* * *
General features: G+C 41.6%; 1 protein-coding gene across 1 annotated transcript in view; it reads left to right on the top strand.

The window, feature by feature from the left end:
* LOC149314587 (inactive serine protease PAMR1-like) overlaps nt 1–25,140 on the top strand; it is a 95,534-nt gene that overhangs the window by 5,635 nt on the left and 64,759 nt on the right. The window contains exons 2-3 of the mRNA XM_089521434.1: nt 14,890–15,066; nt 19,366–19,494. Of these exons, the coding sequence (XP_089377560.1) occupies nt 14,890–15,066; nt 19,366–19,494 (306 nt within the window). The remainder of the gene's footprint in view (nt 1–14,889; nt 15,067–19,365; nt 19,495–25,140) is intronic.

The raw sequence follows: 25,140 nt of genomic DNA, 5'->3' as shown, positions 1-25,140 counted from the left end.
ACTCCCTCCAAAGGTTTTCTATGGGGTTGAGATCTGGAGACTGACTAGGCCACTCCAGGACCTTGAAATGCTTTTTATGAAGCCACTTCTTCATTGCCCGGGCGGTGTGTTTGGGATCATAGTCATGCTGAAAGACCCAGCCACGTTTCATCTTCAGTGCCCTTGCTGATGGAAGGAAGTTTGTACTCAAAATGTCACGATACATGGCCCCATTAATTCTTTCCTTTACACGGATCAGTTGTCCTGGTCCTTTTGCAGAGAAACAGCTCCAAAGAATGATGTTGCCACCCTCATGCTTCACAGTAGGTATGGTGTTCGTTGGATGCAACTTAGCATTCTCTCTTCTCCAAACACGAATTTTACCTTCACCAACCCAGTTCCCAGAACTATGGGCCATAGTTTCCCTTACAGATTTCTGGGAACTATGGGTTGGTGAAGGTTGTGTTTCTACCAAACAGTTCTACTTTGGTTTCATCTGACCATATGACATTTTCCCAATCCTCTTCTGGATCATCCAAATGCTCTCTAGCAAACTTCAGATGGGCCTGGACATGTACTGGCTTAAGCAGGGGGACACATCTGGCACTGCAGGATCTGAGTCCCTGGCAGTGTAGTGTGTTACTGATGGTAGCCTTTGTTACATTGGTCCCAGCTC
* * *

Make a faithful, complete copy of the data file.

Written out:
General features: G+C 41.6%; 1 protein-coding gene across 1 annotated transcript in view; it reads left to right on the top strand.

The window, feature by feature from the left end:
* LOC149314587 (inactive serine protease PAMR1-like) overlaps nt 1–25,140 on the top strand; it is a 95,534-nt gene that overhangs the window by 5,635 nt on the left and 64,759 nt on the right. The window contains exons 2-3 of the mRNA XM_089521434.1: nt 14,890–15,066; nt 19,366–19,494. Of these exons, the coding sequence (XP_089377560.1) occupies nt 14,890–15,066; nt 19,366–19,494 (306 nt within the window). The remainder of the gene's footprint in view (nt 1–14,889; nt 15,067–19,365; nt 19,495–25,140) is intronic.

The raw sequence follows: 25,140 nt of genomic DNA, 5'->3' as shown, positions 1-25,140 counted from the left end.
ACTCCCTCCAAAGGTTTTCTATGGGGTTGAGATCTGGAGACTGACTAGGCCACTCCAGGACCTTGAAATGCTTTTTATGAAGCCACTTCTTCATTGCCCGGGCGGTGTGTTTGGGATCATAGTCATGCTGAAAGACCCAGCCACGTTTCATCTTCAGTGCCCTTGCTGATGGAAGGAAGTTTGTACTCAAAATGTCACGATACATGGCCCCATTAATTCTTTCCTTTACACGGATCAGTTGTCCTGGTCCTTTTGCAGAGAAACAGCTCCAAAGAATGATGTTGCCACCCTCATGCTTCACAGTAGGTATGGTGTTCGTTGGATGCAACTTAGCATTCTCTCTTCTCCAAACACGAATTTTACCTTCACCAACCCAGTTCCCAGAACTATGGGCCATAGTTTCCCTTACAGATTTCTGGGAACTATGGGTTGGTGAAGGTTGTGTTTCTACCAAACAGTTCTACTTTGGTTTCATCTGACCATATGACATTTTCCCAATCCTCTTCTGGATCATCCAAATGCTCTCTAGCAAACTTCAGATGGGCCTGGACATGTACTGGCTTAAGCAGGGGGACACATCTGGCACTGCAGGATCTGAGTCCCTGGCAGTGTAGTGTGTTACTGATGGTAGCCTTTGTTACATTGGTCCCAGCTC